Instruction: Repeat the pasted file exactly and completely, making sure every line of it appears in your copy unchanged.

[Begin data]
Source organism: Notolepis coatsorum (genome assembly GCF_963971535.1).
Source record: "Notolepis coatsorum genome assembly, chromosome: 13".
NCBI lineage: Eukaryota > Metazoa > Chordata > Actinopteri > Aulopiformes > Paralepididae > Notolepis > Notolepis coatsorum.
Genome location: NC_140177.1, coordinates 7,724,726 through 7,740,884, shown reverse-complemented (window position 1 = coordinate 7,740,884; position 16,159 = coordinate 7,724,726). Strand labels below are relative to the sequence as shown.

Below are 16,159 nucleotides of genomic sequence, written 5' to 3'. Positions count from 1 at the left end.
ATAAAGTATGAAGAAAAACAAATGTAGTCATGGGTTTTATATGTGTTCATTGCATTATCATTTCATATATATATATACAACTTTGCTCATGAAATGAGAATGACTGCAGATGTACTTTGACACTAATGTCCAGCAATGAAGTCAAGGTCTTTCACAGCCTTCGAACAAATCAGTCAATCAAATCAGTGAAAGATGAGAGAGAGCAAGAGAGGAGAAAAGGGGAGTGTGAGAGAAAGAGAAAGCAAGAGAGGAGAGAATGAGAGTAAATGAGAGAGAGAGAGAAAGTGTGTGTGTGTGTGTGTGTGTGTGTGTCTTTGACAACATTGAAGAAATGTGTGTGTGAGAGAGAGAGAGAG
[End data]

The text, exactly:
Source organism: Notolepis coatsorum (genome assembly GCF_963971535.1).
Source record: "Notolepis coatsorum genome assembly, chromosome: 13".
NCBI lineage: Eukaryota > Metazoa > Chordata > Actinopteri > Aulopiformes > Paralepididae > Notolepis > Notolepis coatsorum.
Genome location: NC_140177.1, coordinates 7,724,726 through 7,740,884, shown reverse-complemented (window position 1 = coordinate 7,740,884; position 16,159 = coordinate 7,724,726). Strand labels below are relative to the sequence as shown.

Below are 16,159 nucleotides of genomic sequence, written 5' to 3'. Positions count from 1 at the left end.
ATAAAGTATGAAGAAAAACAAATGTAGTCATGGGTTTTATATGTGTTCATTGCATTATCATTTCATATATATATATACAACTTTGCTCATGAAATGAGAATGACTGCAGATGTACTTTGACACTAATGTCCAGCAATGAAGTCAAGGTCTTTCACAGCCTTCGAACAAATCAGTCAATCAAATCAGTGAAAGATGAGAGAGAGCAAGAGAGGAGAAAAGGGGAGTGTGAGAGAAAGAGAAAGCAAGAGAGGAGAGAATGAGAGTAAATGAGAGAGAGAGAGAAAGTGTGTGTGTGTGTGTGTGTGTGTGTGTCTTTGACAACATTGAAGAAATGTGTGTGTGAGAGAGAGAGAGAG